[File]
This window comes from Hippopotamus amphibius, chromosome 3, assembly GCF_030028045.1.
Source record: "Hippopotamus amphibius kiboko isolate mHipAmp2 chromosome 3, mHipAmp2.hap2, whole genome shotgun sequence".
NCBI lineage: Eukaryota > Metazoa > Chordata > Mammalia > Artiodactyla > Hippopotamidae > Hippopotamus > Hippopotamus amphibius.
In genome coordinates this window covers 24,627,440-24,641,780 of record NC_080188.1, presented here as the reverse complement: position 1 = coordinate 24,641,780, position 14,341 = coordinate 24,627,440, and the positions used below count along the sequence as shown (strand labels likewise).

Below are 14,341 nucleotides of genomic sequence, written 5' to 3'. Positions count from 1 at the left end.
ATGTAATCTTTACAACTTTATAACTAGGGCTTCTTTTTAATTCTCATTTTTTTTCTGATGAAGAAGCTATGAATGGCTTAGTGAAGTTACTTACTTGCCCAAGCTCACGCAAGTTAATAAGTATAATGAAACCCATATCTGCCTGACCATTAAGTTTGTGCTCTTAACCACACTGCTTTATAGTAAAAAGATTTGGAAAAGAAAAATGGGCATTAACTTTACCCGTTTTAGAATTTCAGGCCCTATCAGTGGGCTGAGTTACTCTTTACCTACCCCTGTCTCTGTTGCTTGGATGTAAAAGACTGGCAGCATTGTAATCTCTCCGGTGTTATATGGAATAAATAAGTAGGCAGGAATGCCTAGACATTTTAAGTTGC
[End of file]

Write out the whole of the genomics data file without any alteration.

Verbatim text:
This window comes from Hippopotamus amphibius, chromosome 3, assembly GCF_030028045.1.
Source record: "Hippopotamus amphibius kiboko isolate mHipAmp2 chromosome 3, mHipAmp2.hap2, whole genome shotgun sequence".
NCBI lineage: Eukaryota > Metazoa > Chordata > Mammalia > Artiodactyla > Hippopotamidae > Hippopotamus > Hippopotamus amphibius.
In genome coordinates this window covers 24,627,440-24,641,780 of record NC_080188.1, presented here as the reverse complement: position 1 = coordinate 24,641,780, position 14,341 = coordinate 24,627,440, and the positions used below count along the sequence as shown (strand labels likewise).

Below are 14,341 nucleotides of genomic sequence, written 5' to 3'. Positions count from 1 at the left end.
ATGTAATCTTTACAACTTTATAACTAGGGCTTCTTTTTAATTCTCATTTTTTTTCTGATGAAGAAGCTATGAATGGCTTAGTGAAGTTACTTACTTGCCCAAGCTCACGCAAGTTAATAAGTATAATGAAACCCATATCTGCCTGACCATTAAGTTTGTGCTCTTAACCACACTGCTTTATAGTAAAAAGATTTGGAAAAGAAAAATGGGCATTAACTTTACCCGTTTTAGAATTTCAGGCCCTATCAGTGGGCTGAGTTACTCTTTACCTACCCCTGTCTCTGTTGCTTGGATGTAAAAGACTGGCAGCATTGTAATCTCTCCGGTGTTATATGGAATAAATAAGTAGGCAGGAATGCCTAGACATTTTAAGTTGC